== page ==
|Abstract or Summary
- Cytokinins can be conjugated to N- and O-glucosides. While N-glucosylation generally leads to irretrievable loss of activity, O-glucosides are thought to play an important role in cytokinin storage and homeostasis since they can be hydrolyzed to the corresponding aglycones. The first zeatin O-glycosyltransferase genes isolated were ZOG1 and ZOX1 from beans (Martin et al., 1999a,b), and more recently cytokinin O- and N-glucosyltransferase genes were identified in Arabidopsis (Hou et al., 2005).
To study the effects of cytokinin O-glucosylation in monocots, maize (Zea mays) transformants harboring the ZOG1 gene under the control of the constitutive ubiquitin (Ubi) promoter were generated. The vegetative characteristics of hemizygous and homozygous Ubi:ZOG1 plants resembled those of cytokinin deficiency, including shorter stature, thinner stems, narrower leaves, smaller meristems, and increased root mass and branching. On the other hand, chlorophyll levels were higher and senescence was delayed in transformants when grown in the spring/summer. Unexpected modifications in reproductive development occurred as well. Hemizygous transformants had reduced tassels with fewer spikelets but normal viable pollen. Homozygotes had very small tassels and feminized tassel florets, resembling the tasselseed phenotype. This novel finding suggests a link between cytokinins and sex-specific floral development in monocots.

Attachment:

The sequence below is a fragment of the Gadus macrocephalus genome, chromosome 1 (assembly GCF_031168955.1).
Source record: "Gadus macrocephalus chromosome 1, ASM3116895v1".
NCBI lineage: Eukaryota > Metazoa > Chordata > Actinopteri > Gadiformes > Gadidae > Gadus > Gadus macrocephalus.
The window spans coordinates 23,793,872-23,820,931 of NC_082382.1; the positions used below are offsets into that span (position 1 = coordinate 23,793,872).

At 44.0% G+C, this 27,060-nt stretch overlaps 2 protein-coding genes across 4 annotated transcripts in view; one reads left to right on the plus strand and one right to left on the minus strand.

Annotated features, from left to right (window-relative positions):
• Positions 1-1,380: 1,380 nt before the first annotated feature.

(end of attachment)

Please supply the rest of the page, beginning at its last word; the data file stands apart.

In order to better understand the dynamics of zeatin glucosylation, we studied the expression of the three major Arabidopsis glucosyltransferases, an O-glucosyltransferase (At1g22400) and two N-glucosyltransferases (At5g05860 and At5g05870) as well as three minor O-glucosyltransferases (At2g36750, At2g36790, and At2g36800) having very low specific activity with trans-zeatin in their native host. The spatial and temporal expression patterns in plants harboring promoter:GUS constructs showed some overlap, particularly in the root tips, but were also gene-specific. At1g22400 was consistently expressed in stomatal guard cells. RT-PCR indicated differential gene expression in response to stress and hormone treatments. At1g22400 was induced by drought stress supporting a possible role in stomatal control. Transformants harboring 35S:ORF:GFP constructs showed cytosolic and nuclear fluorescence, comparable to that found for 35S:GFP expression. Our findings demonstrate the functional significance of cytokinin glucosyltransferases by rapid regulation of active cytokinin levels in specific cell types.